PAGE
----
We also put out a video for “Hey Joanne” directed by Montreal artist and musician Bryce Cody.
And we got back on the road! It was a short jaunt, but we had a lot of fun. In Toronto, we were backed by a one-off supergroup featuring three of my favourite musicians and human beings in general: Charlotte Cornfield, Adam Waito and Matt Collins. Here we are performing the title track from Always:
In Montreal, we were joined by our longtime collaborators Gordon Allen and Warren Auld, along with Tim Kingsbury (Sam Patch, Arcade Fire) on guitar. In Ottawa, none of my wish-list guests could make it, so Warren, Gord and I played as a power trio with Stacey’s vocals on top. And that was fun too.
In the fall, we had the opportunity to play at Montreal’s best film festival, the Festival du Nouveau Cinéma, at an afterparty of sorts for our old friend Adam Traynor’s new web series Le Ball-trap. Murray, Warren and Gord filled out the lineup, and José Garcia did some amazing visuals. Here we are performing “Avalanches” from History of Pain:
I didn’t see a ton of shows this year, apart from some great bands we shared the stage with such as Triple Gangers, Muelkik, EXE, Douce Angoisse and Sheenah Ko. I did see one show, however, that was very memorable. It was a triple bill of Napalm Death, Melvins and Melt-Banana.
They were all awesome, but the Melvins show was really life-affirming. They have always been one of my favourite bands, but I hadn’t seen them play for years. I noticed that they had a new bass player, and he was giving off a really good vibe. You know when a veteran band has a new, young member who just seems really overjoyed to be onstage with these guys? It was like that, but as I looked closer I realized that this guy wasn’t that young. But he had the energy of a young person, just really getting into it and enjoying himself onstage. Eventually he was introduced and I realized it was Steve McDonald from Redd Kross. I can’t really express how motivating it was to see the enjoyment he was having and putting forth to the audience. The fact that someone can still be that energetic and positive after many years in the music game gave me a much-needed renewal of faith.
The other big thing that happened this year was that Gordon Thomas, who we made a documentary about years ago and stayed friends with for years after, passed away just shy of his 100th birthday. I wrote a few words about him and the experience of visiting him just before he died.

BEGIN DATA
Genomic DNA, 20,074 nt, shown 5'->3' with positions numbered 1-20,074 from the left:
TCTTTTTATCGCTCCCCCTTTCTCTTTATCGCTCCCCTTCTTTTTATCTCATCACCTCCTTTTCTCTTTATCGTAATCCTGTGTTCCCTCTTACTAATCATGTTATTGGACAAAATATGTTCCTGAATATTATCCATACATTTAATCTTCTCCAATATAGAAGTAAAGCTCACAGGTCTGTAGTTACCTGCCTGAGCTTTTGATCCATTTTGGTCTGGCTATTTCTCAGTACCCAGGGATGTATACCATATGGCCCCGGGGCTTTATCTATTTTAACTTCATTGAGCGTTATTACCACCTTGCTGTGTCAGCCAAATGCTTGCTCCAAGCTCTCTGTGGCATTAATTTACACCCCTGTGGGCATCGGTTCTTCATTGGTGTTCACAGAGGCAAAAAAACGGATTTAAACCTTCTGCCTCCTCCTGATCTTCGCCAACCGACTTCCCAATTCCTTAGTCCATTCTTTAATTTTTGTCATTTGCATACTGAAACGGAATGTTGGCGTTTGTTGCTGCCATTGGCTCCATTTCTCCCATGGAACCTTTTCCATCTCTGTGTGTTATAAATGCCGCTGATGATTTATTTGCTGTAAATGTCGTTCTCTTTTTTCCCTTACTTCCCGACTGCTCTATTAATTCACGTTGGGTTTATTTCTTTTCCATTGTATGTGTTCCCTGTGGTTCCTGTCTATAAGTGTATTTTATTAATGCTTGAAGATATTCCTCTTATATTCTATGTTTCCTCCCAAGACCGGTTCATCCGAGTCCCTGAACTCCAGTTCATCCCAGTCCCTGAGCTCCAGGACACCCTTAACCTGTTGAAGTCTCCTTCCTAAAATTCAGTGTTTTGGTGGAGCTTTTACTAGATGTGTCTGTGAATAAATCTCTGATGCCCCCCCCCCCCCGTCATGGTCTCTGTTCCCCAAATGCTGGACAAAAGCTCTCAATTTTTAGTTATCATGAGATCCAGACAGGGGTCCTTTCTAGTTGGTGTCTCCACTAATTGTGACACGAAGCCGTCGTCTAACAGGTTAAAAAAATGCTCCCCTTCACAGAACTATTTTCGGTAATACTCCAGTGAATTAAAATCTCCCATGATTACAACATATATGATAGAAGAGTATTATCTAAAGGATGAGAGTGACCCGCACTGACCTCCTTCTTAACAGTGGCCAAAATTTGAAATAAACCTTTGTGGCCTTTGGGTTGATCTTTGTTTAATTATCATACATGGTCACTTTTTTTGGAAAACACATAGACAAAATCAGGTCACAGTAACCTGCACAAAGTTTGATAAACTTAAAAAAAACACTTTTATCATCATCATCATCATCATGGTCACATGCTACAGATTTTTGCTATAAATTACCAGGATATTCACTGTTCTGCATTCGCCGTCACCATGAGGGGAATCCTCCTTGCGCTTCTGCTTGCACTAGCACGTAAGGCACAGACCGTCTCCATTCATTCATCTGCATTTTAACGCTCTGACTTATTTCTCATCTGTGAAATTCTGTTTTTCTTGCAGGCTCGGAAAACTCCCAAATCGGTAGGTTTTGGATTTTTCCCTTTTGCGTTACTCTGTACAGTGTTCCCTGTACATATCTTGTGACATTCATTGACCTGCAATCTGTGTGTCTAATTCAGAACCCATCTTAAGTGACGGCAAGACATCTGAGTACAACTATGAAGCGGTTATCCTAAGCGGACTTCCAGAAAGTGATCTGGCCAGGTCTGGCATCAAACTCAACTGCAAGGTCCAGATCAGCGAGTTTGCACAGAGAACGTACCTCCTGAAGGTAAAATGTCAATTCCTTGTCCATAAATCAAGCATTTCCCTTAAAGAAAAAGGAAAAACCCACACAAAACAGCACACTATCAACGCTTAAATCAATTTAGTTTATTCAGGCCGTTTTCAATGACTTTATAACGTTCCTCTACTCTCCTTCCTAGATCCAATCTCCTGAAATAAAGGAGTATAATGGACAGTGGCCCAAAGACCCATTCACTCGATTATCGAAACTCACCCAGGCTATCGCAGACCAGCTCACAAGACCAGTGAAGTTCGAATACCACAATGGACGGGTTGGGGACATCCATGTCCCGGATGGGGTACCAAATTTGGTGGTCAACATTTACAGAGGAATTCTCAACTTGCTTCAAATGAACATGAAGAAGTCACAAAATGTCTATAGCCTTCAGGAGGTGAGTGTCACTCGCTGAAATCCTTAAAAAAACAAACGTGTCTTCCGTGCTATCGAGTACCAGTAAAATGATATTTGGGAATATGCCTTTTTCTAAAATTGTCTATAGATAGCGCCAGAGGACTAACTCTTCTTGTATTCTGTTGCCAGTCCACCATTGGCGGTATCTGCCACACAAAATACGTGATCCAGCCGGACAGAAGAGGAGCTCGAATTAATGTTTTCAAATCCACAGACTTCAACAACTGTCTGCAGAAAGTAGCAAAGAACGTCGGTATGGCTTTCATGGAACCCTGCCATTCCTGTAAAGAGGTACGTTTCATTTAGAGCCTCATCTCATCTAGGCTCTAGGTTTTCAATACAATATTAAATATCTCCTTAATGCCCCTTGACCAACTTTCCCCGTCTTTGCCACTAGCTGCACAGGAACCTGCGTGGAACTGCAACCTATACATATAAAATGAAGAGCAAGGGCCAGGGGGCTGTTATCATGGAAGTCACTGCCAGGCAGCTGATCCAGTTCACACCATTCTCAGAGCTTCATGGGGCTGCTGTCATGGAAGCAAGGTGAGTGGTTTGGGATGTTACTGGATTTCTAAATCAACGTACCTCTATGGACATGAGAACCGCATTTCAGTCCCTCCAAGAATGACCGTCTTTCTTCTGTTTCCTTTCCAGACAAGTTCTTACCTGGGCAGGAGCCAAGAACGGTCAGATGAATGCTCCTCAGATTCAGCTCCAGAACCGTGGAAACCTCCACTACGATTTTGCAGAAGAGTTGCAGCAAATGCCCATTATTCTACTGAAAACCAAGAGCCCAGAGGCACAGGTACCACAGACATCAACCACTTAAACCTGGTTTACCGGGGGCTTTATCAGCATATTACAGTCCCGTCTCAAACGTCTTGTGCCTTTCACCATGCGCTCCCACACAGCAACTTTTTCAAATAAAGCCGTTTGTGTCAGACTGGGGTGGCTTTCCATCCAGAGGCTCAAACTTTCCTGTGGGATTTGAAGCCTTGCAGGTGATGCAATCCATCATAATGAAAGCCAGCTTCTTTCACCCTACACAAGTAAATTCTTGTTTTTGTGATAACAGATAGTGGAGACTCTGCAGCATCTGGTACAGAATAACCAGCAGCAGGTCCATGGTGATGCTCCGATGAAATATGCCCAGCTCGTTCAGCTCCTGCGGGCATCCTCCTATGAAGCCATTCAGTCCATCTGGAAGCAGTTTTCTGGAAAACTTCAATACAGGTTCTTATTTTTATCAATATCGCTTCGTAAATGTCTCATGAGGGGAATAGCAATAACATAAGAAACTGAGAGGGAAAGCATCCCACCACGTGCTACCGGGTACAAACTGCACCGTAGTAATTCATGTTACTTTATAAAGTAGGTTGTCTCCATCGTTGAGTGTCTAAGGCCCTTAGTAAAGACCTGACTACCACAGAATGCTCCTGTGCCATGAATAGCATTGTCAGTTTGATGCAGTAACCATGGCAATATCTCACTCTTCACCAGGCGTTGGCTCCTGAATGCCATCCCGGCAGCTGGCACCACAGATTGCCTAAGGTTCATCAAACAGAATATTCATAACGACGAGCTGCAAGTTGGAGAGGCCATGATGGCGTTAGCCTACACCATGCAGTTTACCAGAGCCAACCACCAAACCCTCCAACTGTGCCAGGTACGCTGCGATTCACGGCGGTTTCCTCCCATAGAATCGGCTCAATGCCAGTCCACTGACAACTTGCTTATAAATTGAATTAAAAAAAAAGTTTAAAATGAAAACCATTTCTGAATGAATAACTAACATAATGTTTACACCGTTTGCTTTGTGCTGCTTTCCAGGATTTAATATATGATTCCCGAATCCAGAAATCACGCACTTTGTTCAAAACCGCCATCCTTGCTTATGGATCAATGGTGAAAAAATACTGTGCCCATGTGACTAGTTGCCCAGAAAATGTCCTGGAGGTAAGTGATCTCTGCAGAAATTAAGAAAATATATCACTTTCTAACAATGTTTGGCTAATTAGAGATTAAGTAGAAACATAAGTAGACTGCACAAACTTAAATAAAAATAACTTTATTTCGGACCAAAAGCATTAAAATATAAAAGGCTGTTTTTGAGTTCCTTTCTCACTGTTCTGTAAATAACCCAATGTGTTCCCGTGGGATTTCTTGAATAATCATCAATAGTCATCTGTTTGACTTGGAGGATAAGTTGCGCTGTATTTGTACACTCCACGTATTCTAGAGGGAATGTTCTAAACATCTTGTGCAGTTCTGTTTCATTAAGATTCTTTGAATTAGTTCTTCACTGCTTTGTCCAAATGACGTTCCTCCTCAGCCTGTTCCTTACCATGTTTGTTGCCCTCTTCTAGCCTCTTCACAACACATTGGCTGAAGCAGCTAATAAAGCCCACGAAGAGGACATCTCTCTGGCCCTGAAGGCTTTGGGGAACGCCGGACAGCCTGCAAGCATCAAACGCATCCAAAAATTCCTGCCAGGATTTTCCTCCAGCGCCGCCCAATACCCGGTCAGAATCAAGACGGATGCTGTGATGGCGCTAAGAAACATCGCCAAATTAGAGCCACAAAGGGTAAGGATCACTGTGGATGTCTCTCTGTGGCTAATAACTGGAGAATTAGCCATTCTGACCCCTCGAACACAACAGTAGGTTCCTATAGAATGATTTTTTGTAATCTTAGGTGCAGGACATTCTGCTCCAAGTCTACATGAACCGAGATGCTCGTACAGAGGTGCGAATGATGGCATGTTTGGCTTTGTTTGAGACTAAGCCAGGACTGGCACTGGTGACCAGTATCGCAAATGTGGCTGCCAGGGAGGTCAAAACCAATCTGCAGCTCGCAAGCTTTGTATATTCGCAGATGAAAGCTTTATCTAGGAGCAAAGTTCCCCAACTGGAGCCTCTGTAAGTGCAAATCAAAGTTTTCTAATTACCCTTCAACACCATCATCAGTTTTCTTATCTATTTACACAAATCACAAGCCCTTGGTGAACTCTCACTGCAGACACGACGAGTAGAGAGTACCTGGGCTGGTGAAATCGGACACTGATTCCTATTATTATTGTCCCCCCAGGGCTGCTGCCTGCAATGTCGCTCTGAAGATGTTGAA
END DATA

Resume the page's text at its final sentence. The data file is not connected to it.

I didn’t do a ton of freelance writing this year, but I was happy with this review of gay Québécois wrestling icon Pat Patterson’s autobiography.
2016 was a tough year for a lot of people, and I fear that the next few years may be just as hard or harder. I don’t know what to say or what to do, except to try to be a good person and engage in my community as much as I can. WP-wise, I’ll be working on some new material and a new stage show which I hope to share with as many people as possible.
If you’re reading this, I thank you for your support, I wish you all the best and hope to see you soon!
You can buy it on iTunes or other digital stores, stream it on Spotify, Google Play or wherever music is streamed, or buy it from our Bandcamp page, where (if you like physical objects) you can also get a CD or a T-shirt (including a download code).
Always was produced by Murray Lightburn (The Dears), features Chilly Gonzales tickling the ivories on “Pam Pam,” and the title track was co-written with Mocky.
The World Provider’s Always to be released May 27!
Produced by Murray Lightburn (The Dears, The Darcys), Always is a return to The World Provider’s roots in lo-fi synth-pop. With overtones of 90’s grunge and garage rock, the songs pair the WP’s traditional budget synths with fuzzed-out guitars, dreamy melodies and restrained looseness.
Features the singles “Pam Pam” (featuring Chilly Gonzales on piano) and “Autumn Wheels” (described by The Globe and Mail’s Sean Michaels as a “song you need to hear”) plus four new tracks!
With an upcoming video for “Hey Joanne” and shows in Toronto, Montreal and Ottawa, the WP’s low-budget theatrical synth rock spectacular is back in action.
Always is available digitally on May 27, 2016 via Ting Dun. Or come to one of our shows and pick up a T-shirt with download code, or even (if you’re really old-school) a CD.